Pinterest Revises "Terrifying" Terms of Service, Soon To Release Private Pinboards and API
[Infographic]: Check Out This Flow Chart to See if Your Business Belongs on Pinterest By now you probably know that Pinterest is one of the fastest-growing social communities around. Aside from sharing those cute cat pix, it can also be an attractive proposition for small businesses who want to get the word out about their products, particularly very visually-arresting ones. How do you know if Pinterest is right for your business?
What Is Curation?, Video Features Curators’ Thoughts On Their Roles
For some time now, the hot new buzzword for Web services has been “curation.” Whether it’s Pinterest or Tumblr or Flipboard or News.me, everyone wants to ride the curation wave. What does it mean and how do you do it properly? And what makes it different from aggregation? The Pointless Debate Over Web Curation vs. Aggregation
'Curator's code' proposed for web attribution The brain behind Brainpickings.org, Maria Popova, has proposed a code of conduct for curators on the web to use to attribute their sources. The "Curator's Code" asks anyone sharing content on the web to give credit to the place where they discovered the thing they're sharing in one of two ways. There's the "via", and the "hat tip". Both have existed for some time, but their precise meaning has never been standardised or agreed-upon. Under Popova's proposals, a "via" indicates direct discovery, and can be used when you repost a bit of content with little or no modification or addition.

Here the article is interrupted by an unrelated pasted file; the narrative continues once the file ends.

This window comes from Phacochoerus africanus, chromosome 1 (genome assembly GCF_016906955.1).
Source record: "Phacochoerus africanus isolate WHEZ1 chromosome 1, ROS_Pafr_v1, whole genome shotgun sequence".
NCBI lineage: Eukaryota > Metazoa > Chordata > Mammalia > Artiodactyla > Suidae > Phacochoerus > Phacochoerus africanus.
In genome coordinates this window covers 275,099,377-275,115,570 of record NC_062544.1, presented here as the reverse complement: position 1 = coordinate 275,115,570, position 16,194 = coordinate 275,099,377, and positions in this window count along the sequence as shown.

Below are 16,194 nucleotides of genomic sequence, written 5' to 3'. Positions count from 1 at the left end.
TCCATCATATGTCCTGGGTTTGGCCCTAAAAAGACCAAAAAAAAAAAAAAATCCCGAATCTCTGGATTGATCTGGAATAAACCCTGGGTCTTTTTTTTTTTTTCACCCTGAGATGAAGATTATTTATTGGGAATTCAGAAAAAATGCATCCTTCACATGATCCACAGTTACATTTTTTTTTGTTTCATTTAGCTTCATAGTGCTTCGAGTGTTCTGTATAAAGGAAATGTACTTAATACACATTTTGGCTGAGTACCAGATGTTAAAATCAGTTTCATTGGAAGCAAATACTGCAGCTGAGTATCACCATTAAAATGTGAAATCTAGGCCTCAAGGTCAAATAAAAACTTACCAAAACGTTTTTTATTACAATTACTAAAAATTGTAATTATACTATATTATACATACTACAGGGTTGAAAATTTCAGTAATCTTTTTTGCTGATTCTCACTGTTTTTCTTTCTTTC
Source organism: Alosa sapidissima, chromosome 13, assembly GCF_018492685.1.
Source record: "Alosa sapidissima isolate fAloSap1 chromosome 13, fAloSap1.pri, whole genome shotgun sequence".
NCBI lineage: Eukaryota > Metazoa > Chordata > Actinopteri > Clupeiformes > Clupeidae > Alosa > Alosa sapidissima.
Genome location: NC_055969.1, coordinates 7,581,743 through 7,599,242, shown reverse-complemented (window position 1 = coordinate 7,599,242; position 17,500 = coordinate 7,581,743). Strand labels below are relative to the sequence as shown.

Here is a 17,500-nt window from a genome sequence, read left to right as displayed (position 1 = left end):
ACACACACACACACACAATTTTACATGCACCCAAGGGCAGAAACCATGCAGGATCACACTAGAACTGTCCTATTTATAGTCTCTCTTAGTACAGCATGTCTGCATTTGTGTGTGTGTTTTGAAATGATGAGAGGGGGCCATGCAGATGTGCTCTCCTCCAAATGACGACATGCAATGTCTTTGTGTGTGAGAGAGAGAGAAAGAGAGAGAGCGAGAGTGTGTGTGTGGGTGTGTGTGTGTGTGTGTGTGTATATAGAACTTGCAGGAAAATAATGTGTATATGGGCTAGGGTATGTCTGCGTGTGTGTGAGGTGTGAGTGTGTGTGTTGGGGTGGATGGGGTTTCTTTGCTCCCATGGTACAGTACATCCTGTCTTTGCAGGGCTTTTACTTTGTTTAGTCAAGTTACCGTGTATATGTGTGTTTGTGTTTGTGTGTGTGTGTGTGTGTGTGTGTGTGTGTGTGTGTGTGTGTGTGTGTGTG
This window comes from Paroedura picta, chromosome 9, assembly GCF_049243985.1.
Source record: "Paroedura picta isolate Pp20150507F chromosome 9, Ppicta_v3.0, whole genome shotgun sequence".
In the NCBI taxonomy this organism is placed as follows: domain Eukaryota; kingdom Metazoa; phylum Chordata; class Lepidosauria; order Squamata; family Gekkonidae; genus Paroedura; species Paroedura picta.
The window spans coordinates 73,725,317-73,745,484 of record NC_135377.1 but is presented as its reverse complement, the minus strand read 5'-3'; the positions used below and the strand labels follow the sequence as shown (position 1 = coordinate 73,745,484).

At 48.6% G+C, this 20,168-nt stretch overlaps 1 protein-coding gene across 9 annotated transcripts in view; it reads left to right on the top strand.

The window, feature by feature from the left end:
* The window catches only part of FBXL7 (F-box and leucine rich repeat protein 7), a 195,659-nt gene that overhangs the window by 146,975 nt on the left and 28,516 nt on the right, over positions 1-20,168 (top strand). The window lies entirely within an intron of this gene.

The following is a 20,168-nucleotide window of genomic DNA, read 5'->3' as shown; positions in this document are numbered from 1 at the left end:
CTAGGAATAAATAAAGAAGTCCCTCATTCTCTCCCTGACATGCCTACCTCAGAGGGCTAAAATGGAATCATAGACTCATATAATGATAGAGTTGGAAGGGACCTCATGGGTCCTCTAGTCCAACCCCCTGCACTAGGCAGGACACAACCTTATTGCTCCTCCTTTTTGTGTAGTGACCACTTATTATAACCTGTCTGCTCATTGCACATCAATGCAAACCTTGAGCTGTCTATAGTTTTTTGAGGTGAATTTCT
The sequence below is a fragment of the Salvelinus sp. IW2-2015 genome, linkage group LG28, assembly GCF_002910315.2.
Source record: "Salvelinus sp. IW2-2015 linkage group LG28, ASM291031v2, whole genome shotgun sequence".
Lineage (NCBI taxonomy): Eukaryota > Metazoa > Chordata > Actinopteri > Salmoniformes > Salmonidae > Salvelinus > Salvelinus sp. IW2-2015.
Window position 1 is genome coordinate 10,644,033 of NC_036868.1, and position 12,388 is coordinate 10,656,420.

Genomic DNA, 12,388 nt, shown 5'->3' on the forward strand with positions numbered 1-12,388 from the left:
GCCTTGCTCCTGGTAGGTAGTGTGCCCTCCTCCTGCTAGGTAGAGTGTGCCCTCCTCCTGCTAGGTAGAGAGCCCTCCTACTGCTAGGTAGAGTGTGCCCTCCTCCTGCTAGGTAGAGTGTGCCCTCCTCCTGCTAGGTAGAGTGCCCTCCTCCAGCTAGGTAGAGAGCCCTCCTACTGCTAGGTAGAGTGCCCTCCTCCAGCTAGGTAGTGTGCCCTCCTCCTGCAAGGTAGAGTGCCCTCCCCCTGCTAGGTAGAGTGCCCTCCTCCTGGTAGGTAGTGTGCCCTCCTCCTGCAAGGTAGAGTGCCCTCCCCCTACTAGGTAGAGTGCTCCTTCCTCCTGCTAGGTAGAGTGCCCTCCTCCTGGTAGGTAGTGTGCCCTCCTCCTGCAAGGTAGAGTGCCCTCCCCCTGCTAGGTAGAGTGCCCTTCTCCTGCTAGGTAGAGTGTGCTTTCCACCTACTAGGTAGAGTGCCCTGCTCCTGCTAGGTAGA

Pearltrees is the first and largest social curation community on the Internet. It’s a place to organize, discover and share all the cool content you find online. However, beyond this basic definition, a question remains: why would I want to use Pearltrees? Well, what I want to share with you are six major use cases (or reasons) we’ve identified as being most popular across our entire community of web curators.
Lately, you can’t help but hear about Pinterest’s culminating issues. The site has been plagued by the possibility of copyright infringement and skepticism about its business model. And now the unavoidable is finally happening: phishing scams have hit the platform. Venture Beat noticed the faux promos peppering the site yesterday, and it’s not the first nor last time it’ll happen. It’s just one more knock against Pinterest. What Pinterest needs to fix – and fast